What are Panic Attacks?
Panic attacks are sudden intense feelings of fear or anxiety caused by an imagined threat and are a symptom commonly experienced by those suffering from panic disorder. Panic disorders are one of several types of anxiety disorders. They are not a response to actual danger, but the body reacts the same as if there was imminent danger. People experiencing panic attacks may feel like they have a heart attack or that they are going to die. Even though the threat may be imaginary, all the symptoms are genuine and may cause marked limitations. Symptoms of panic attacks can include:
- Shortness of breath
- Difficulty breathing
- Chest pain
- Chills or hot flashes
- Shaking and trembling
- Nausea and cramping
- Feelings of impending doom or danger
Are Panic Attacks a Disability?
Panic attacks are often caused by a period of intense stress, and many people experience only a few panic attacks in their lifetime. Their panic attacks, triggered by an event, disappear when the event is over. Other people experience reoccurring panic attacks, which can cause extreme limitations and prevent them from experiencing their lives fully. These patients are said to have a panic disorder and may qualify for disability benefits.
Diagnosing Panic Attacks
Panic attacks are often diagnosed after a medical professional rules out other conditions. Because symptoms of a panic attack can look like other serious medical conditions, it is essential to rule out other conditions like heart attacks or adrenal issues. Once a physical cause is ruled out, the psychological reason is considered. Patients are often diagnosed by a mental health professional such as a psychologist, psychiatrist, mental health counselor, or social worker. Screening questionnaires are used to determine what conditions the patient may experience.
Treating Panic Attacks
Effective treatment of panic attacks depends on addressing both the symptoms and the cause. Most treatments are based on preventing panic attacks from developing. If the person has an untreated anxiety disorder, it is crucial to treat the anxiety to limit future panic attacks. Stress should be reduced, which can involve lifestyle changes. Avoiding stimulants, such as nicotine and caffeine, can also be helpful.
Treatment of panic attacks is often a combination of medications and talk therapy. Medications can limit the symptoms of the panic attack while talk therapy gives patients the coping skills needed to prevent the attack from occurring and dealing with the symptoms when it does. Medications such as Selective Serotonin Reuptake Inhibitors (SSRIs) or benzodiazepines are commonly used to treat panic attacks. Identifying triggers, or things that can cause a psychological response, can prevent the feelings of panic and allow patients to learn how to live with those triggers. Some patients may not have specific triggers, but experience panic attacks that are seemingly random.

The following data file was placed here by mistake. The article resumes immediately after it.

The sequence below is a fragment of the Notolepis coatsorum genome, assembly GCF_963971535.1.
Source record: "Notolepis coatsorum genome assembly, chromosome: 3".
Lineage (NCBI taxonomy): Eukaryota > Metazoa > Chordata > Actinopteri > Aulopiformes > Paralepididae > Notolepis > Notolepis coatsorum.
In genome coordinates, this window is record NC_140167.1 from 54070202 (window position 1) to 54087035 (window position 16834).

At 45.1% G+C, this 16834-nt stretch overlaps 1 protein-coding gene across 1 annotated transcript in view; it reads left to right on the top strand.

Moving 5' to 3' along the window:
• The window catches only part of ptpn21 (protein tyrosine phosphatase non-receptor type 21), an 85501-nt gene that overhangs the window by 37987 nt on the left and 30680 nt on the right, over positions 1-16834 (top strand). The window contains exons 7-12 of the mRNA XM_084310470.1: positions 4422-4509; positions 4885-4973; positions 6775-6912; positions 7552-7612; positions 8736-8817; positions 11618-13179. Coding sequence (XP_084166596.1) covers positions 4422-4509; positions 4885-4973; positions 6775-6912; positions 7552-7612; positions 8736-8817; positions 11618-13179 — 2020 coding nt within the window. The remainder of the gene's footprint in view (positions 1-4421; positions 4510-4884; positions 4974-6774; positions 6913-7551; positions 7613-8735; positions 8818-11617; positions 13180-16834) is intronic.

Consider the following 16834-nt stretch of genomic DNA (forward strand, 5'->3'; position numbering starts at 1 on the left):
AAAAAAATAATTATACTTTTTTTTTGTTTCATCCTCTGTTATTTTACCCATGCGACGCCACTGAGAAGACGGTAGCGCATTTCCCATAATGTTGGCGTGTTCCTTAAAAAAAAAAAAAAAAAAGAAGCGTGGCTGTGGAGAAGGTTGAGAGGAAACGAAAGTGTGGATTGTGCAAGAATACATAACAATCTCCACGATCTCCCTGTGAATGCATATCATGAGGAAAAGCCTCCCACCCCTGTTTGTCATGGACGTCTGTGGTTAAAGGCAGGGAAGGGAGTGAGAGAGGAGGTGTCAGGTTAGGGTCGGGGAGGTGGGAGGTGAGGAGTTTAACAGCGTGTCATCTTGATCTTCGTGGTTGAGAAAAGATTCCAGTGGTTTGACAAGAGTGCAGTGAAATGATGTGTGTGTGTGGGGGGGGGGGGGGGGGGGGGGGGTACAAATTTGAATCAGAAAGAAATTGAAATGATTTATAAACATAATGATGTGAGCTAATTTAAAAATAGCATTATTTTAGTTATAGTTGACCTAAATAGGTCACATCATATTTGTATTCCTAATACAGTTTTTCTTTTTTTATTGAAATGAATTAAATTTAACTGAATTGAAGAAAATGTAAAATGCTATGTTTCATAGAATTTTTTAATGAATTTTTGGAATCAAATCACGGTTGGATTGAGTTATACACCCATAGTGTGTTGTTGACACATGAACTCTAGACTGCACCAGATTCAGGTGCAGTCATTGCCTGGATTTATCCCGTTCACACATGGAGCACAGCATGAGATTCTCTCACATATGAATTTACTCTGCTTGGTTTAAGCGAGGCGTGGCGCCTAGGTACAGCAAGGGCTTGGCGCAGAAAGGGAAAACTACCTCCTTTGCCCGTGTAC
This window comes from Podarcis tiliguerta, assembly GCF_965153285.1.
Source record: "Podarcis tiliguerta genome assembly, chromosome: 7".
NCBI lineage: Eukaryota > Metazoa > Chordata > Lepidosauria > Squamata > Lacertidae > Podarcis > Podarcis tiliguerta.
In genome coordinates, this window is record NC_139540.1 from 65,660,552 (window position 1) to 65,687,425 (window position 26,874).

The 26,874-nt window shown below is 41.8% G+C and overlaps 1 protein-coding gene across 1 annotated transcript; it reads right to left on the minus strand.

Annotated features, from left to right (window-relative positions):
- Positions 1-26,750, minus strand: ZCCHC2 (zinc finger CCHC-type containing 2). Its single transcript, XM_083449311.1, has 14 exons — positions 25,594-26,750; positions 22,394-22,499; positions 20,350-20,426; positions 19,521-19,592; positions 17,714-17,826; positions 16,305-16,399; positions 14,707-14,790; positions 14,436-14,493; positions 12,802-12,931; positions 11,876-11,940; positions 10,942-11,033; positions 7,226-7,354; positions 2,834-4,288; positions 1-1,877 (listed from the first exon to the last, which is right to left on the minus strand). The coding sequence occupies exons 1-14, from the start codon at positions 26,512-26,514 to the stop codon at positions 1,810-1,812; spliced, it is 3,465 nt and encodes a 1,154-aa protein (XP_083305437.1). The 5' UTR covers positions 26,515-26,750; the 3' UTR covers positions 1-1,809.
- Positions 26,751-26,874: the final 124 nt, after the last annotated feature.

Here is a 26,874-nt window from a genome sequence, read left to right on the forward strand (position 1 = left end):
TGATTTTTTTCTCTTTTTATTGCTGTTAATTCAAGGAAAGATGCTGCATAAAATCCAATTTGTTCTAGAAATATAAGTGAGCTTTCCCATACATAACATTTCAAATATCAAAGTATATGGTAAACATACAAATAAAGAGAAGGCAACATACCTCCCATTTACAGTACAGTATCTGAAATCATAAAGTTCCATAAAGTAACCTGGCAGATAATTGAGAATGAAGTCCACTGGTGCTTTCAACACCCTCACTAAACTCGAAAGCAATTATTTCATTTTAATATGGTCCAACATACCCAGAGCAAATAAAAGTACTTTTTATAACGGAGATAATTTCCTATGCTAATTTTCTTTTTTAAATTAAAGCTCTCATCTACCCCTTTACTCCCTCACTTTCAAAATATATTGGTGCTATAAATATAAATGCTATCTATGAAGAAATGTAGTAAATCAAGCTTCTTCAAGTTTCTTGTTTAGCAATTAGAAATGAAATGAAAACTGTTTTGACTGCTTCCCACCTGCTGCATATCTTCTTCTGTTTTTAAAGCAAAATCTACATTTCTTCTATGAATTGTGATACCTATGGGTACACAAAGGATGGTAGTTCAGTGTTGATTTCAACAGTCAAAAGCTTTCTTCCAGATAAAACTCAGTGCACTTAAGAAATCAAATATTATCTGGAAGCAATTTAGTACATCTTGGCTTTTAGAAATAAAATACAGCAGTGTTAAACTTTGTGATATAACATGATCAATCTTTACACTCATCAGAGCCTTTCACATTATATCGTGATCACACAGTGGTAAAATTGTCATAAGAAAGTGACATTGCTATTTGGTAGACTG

Untreated panic attacks can leave a person avoiding major life activities because of fear that an attack may occur. Isolation and loneliness are common. Self-medicating behaviors, such as alcohol abuse or addiction, can occur. This can lead to some patients self-harming or considering suicide as an option.
Disability Insurance Claims for Panic Attacks
Patients with panic attacks may have difficulties performing work activities due to their panic attacks and the related complications. Patients with disability insurance coverage may qualify for long term disability (LTD) benefits. It will be up to the insurance carrier to review the medical evidence in the claim and determine if the claimant meets the plan’s definition of disability.
Claimants who hope to receive disability benefits because of their panic attacks must prove to their insurer that they cannot perform their old job (under an “own occupation” standard) or any job that they could be trained to do (under an “any occupation” standard). To qualify for disability benefits, the claimant must satisfy the disability insurance policy’s definition of the term “disabled” or “totally disabled”.
Many people that experience panic attacks may not necessarily qualify for disability benefits if the severity of their condition does not significantly limit their life activities. Others may not be so fortunate as the severity of their panic attacks is much more severe.
One of the best ways to support an application for LTD benefits is to have the attending physician fill out a Residual Functional Capacity (RFC) form that indicates how the claimant’s medical conditions and resulting symptoms and limitations affect and limit the claimant’s life activities.
Even if the person does not qualify for disability benefits for their panic attacks alone, they may be eligible under their other conditions or due to a combination of impairments. It is essential to consider and convey the entire health of the patient when applying for disability. If the panic attacks are caused by another psychological disorder, such as Post Traumatic Stress Syndrome, it is important to list the other disorders along with the panic attacks.
Working with a Disability Attorney
Working with an experienced disability attorney will give you the best chance of getting the benefits you deserve for your panic attacks. Even if you have been denied benefits, hope is not lost. Many people are denied benefits the first time they apply. The idea of going through the appeal process may be daunting, but a disability attorney will be able to guide you through the process. They do not get paid until you win your case. You can seek help without worrying about upfront costs or unexpected bills.
The Ortiz Law Firm has successfully represented people in disability cases across the United States. If you would like to talk to one of our experienced disability lawyers about your disability claim for panic attacks, call us today at (888) 321-8131. We look forward to speaking with you.